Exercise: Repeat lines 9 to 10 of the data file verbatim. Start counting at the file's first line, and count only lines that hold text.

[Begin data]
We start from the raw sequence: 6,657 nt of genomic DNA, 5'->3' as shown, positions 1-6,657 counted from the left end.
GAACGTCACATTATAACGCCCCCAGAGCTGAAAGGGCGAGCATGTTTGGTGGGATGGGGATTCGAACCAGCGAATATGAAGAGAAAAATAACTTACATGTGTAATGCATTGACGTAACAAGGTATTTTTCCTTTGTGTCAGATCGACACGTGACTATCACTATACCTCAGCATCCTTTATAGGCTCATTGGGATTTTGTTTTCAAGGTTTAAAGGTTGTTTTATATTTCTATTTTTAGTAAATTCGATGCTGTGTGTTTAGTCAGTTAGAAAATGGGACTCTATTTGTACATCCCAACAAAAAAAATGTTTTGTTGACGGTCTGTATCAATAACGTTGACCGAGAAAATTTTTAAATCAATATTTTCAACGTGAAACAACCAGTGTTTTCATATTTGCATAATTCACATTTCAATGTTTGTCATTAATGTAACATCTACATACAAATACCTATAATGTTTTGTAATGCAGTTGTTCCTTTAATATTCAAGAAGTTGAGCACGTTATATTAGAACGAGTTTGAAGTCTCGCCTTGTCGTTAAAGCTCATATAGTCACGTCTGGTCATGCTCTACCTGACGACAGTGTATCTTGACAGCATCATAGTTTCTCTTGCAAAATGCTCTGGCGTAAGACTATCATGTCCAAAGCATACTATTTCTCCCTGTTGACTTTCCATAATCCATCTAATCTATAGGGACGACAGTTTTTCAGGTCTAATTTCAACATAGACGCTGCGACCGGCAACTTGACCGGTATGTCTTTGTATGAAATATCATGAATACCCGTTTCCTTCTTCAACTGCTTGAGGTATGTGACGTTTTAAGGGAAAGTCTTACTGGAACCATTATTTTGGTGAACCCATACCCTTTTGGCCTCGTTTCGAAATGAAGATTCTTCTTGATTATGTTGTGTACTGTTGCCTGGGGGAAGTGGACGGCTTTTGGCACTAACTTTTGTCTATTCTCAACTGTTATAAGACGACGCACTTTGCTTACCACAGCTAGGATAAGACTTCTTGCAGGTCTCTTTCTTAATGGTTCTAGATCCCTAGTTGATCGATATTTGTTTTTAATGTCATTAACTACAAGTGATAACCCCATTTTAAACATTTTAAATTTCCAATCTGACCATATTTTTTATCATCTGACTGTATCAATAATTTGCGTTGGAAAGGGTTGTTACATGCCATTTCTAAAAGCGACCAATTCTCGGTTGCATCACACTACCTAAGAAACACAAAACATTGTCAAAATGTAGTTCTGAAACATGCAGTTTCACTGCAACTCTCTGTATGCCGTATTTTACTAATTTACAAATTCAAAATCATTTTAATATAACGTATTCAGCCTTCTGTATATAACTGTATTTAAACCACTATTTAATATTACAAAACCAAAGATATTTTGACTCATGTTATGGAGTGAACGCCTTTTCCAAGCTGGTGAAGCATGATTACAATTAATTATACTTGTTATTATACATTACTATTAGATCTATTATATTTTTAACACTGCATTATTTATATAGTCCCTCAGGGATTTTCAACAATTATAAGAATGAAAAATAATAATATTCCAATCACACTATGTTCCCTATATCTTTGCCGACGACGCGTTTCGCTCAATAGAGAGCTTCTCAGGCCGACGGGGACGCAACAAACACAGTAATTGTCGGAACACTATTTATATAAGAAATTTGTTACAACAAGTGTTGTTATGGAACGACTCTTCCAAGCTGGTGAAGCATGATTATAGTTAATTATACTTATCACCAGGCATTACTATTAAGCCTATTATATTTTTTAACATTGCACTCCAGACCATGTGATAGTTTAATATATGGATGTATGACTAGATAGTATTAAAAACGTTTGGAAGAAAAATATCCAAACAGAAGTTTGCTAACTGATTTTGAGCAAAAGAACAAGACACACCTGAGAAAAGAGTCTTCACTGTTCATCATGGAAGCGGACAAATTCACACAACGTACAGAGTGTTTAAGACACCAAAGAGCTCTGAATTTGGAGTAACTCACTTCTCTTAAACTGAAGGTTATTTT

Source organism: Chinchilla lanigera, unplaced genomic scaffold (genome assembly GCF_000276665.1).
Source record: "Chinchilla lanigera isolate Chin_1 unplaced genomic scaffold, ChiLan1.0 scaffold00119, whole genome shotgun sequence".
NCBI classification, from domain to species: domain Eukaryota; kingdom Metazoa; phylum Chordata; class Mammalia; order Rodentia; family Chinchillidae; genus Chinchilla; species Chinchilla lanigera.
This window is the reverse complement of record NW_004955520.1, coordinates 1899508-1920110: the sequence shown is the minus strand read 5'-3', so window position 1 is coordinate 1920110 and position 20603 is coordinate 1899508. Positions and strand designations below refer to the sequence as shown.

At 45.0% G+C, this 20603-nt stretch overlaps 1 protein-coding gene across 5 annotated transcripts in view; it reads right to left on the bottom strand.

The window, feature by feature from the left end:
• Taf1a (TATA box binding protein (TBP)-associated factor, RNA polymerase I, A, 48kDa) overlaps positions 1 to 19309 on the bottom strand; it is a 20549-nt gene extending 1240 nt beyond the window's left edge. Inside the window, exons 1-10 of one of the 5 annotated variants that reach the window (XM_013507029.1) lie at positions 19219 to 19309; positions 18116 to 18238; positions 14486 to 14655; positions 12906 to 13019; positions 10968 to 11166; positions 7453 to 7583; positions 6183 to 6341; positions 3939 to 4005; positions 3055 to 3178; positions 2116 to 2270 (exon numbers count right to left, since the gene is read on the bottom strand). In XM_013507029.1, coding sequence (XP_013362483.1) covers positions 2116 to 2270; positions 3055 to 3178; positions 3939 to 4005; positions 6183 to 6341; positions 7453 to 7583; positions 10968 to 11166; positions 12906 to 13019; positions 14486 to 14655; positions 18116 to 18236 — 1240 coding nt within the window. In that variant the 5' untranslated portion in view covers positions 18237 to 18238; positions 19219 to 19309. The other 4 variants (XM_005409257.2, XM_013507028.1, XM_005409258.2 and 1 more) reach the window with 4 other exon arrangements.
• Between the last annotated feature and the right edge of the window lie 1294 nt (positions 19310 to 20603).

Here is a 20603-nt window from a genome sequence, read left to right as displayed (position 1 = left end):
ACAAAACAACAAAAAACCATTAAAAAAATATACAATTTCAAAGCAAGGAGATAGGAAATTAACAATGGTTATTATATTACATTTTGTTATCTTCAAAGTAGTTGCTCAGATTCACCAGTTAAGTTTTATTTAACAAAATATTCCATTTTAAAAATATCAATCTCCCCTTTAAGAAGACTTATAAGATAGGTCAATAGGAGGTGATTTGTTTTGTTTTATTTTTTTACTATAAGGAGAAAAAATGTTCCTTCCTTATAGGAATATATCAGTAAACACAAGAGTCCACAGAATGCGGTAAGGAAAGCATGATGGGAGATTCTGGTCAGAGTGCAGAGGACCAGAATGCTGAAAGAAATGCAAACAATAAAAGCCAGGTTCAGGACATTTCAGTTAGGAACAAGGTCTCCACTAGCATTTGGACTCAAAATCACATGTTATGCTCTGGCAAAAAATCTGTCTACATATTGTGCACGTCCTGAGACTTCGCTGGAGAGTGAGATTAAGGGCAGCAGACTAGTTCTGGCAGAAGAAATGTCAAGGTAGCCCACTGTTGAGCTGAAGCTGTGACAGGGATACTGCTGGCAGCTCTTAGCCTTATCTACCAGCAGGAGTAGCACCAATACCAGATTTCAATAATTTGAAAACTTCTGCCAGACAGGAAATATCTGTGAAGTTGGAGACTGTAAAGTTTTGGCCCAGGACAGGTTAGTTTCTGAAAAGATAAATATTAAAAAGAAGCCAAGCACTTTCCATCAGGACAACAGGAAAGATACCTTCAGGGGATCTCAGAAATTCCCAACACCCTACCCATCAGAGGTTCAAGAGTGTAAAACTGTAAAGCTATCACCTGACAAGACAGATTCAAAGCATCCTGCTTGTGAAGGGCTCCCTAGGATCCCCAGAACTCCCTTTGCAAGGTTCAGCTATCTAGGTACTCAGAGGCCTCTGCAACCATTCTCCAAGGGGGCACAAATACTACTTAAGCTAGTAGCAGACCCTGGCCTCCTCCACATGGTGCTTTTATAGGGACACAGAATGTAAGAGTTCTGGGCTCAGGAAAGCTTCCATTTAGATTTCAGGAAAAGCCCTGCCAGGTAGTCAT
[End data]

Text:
• Taf1a (TATA box binding protein (TBP)-associated factor, RNA polymerase I, A, 48kDa) overlaps positions 1 to 19309 on the bottom strand; it is a 20549-nt gene extending 1240 nt beyond the window's left edge. Inside the window, exons 1-10 of one of the 5 annotated variants that reach the window (XM_013507029.1) lie at positions 19219 to 19309; positions 18116 to 18238; positions 14486 to 14655; positions 12906 to 13019; positions 10968 to 11166; positions 7453 to 7583; positions 6183 to 6341; positions 3939 to 4005; positions 3055 to 3178; positions 2116 to 2270 (exon numbers count right to left, since the gene is read on the bottom strand). In XM_013507029.1, coding sequence (XP_013362483.1) covers positions 2116 to 2270; positions 3055 to 3178; positions 3939 to 4005; positions 6183 to 6341; positions 7453 to 7583; positions 10968 to 11166; positions 12906 to 13019; positions 14486 to 14655; positions 18116 to 18236 — 1240 coding nt within the window. In that variant the 5' untranslated portion in view covers positions 18237 to 18238; positions 19219 to 19309. The other 4 variants (XM_005409257.2, XM_013507028.1, XM_005409258.2 and 1 more) reach the window with 4 other exon arrangements.
• Between the last annotated feature and the right edge of the window lie 1294 nt (positions 19310 to 20603).